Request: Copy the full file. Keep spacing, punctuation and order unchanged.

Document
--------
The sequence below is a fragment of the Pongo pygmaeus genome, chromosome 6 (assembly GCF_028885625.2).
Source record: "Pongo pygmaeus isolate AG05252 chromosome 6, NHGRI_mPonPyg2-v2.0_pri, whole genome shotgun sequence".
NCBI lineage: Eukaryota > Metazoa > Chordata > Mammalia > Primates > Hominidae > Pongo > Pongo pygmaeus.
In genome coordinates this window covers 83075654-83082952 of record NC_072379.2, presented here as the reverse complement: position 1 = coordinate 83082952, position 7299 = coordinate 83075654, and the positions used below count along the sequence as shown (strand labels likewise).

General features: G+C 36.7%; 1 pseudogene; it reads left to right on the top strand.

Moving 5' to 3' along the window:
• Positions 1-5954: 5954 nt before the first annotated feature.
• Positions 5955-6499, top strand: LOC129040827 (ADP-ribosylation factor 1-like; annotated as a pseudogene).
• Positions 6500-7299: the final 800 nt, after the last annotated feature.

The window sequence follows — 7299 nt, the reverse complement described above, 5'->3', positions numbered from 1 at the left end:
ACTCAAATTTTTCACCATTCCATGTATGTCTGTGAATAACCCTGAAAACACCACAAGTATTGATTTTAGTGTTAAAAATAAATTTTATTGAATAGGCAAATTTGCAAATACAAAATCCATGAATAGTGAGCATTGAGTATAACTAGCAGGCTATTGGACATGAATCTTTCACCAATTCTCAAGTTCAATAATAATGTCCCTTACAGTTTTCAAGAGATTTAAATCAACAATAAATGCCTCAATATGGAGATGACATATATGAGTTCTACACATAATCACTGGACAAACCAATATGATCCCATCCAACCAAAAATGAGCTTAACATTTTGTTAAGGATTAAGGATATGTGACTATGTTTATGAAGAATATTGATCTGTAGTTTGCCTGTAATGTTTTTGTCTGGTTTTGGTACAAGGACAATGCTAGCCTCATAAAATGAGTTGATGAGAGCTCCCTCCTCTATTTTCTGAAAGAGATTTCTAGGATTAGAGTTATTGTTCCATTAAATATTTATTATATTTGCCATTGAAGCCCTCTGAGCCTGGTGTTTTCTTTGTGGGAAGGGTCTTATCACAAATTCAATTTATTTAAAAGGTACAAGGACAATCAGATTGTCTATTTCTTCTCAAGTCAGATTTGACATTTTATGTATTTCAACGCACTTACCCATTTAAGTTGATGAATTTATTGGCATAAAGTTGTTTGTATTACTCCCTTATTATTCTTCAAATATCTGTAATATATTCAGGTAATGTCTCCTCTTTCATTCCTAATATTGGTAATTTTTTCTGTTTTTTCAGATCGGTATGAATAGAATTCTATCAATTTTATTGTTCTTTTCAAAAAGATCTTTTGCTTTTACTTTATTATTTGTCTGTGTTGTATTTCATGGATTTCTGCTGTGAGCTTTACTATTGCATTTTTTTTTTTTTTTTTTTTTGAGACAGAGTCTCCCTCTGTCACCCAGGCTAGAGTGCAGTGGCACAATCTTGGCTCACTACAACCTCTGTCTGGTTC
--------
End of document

The sequence below is a fragment of the Pongo pygmaeus genome, chromosome 6 (assembly GCF_028885625.2).
Source record: "Pongo pygmaeus isolate AG05252 chromosome 6, NHGRI_mPonPyg2-v2.0_pri, whole genome shotgun sequence".
NCBI lineage: Eukaryota > Metazoa > Chordata > Mammalia > Primates > Hominidae > Pongo > Pongo pygmaeus.
In genome coordinates this window covers 83075654-83082952 of record NC_072379.2, presented here as the reverse complement: position 1 = coordinate 83082952, position 7299 = coordinate 83075654, and the positions used below count along the sequence as shown (strand labels likewise).

General features: G+C 36.7%; 1 pseudogene; it reads left to right on the top strand.

Moving 5' to 3' along the window:
• Positions 1-5954: 5954 nt before the first annotated feature.
• Positions 5955-6499, top strand: LOC129040827 (ADP-ribosylation factor 1-like; annotated as a pseudogene).
• Positions 6500-7299: the final 800 nt, after the last annotated feature.

The window sequence follows — 7299 nt, the reverse complement described above, 5'->3', positions numbered from 1 at the left end:
ACTCAAATTTTTCACCATTCCATGTATGTCTGTGAATAACCCTGAAAACACCACAAGTATTGATTTTAGTGTTAAAAATAAATTTTATTGAATAGGCAAATTTGCAAATACAAAATCCATGAATAGTGAGCATTGAGTATAACTAGCAGGCTATTGGACATGAATCTTTCACCAATTCTCAAGTTCAATAATAATGTCCCTTACAGTTTTCAAGAGATTTAAATCAACAATAAATGCCTCAATATGGAGATGACATATATGAGTTCTACACATAATCACTGGACAAACCAATATGATCCCATCCAACCAAAAATGAGCTTAACATTTTGTTAAGGATTAAGGATATGTGACTATGTTTATGAAGAATATTGATCTGTAGTTTGCCTGTAATGTTTTTGTCTGGTTTTGGTACAAGGACAATGCTAGCCTCATAAAATGAGTTGATGAGAGCTCCCTCCTCTATTTTCTGAAAGAGATTTCTAGGATTAGAGTTATTGTTCCATTAAATATTTATTATATTTGCCATTGAAGCCCTCTGAGCCTGGTGTTTTCTTTGTGGGAAGGGTCTTATCACAAATTCAATTTATTTAAAAGGTACAAGGACAATCAGATTGTCTATTTCTTCTCAAGTCAGATTTGACATTTTATGTATTTCAACGCACTTACCCATTTAAGTTGATGAATTTATTGGCATAAAGTTGTTTGTATTACTCCCTTATTATTCTTCAAATATCTGTAATATATTCAGGTAATGTCTCCTCTTTCATTCCTAATATTGGTAATTTTTTCTGTTTTTTCAGATCGGTATGAATAGAATTCTATCAATTTTATTGTTCTTTTCAAAAAGATCTTTTGCTTTTACTTTATTATTTGTCTGTGTTGTATTTCATGGATTTCTGCTGTGAGCTTTACTATTGCATTTTTTTTTTTTTTTTTTTTTGAGACAGAGTCTCCCTCTGTCACCCAGGCTAGAGTGCAGTGGCACAATCTTGGCTCACTACAACCTCTGTCTGGTTC